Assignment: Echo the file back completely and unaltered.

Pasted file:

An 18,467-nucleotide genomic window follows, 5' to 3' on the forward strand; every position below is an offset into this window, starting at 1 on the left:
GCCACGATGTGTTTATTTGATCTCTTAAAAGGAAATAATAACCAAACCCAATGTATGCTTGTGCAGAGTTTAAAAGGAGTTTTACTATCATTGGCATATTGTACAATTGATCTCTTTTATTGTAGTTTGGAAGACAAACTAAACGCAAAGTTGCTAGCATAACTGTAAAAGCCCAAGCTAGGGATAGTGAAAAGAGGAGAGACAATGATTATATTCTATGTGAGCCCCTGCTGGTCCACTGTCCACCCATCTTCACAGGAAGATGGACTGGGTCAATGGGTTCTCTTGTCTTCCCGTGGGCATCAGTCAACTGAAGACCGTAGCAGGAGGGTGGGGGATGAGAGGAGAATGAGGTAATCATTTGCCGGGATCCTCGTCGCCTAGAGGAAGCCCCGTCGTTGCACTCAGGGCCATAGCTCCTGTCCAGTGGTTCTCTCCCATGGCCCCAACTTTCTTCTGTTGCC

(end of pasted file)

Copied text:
An 18,467-nucleotide genomic window follows, 5' to 3' on the forward strand; every position below is an offset into this window, starting at 1 on the left:
GCCACGATGTGTTTATTTGATCTCTTAAAAGGAAATAATAACCAAACCCAATGTATGCTTGTGCAGAGTTTAAAAGGAGTTTTACTATCATTGGCATATTGTACAATTGATCTCTTTTATTGTAGTTTGGAAGACAAACTAAACGCAAAGTTGCTAGCATAACTGTAAAAGCCCAAGCTAGGGATAGTGAAAAGAGGAGAGACAATGATTATATTCTATGTGAGCCCCTGCTGGTCCACTGTCCACCCATCTTCACAGGAAGATGGACTGGGTCAATGGGTTCTCTTGTCTTCCCGTGGGCATCAGTCAACTGAAGACCGTAGCAGGAGGGTGGGGGATGAGAGGAGAATGAGGTAATCATTTGCCGGGATCCTCGTCGCCTAGAGGAAGCCCCGTCGTTGCACTCAGGGCCATAGCTCCTGTCCAGTGGTTCTCTCCCATGGCCCCAACTTTCTTCTGTTGCC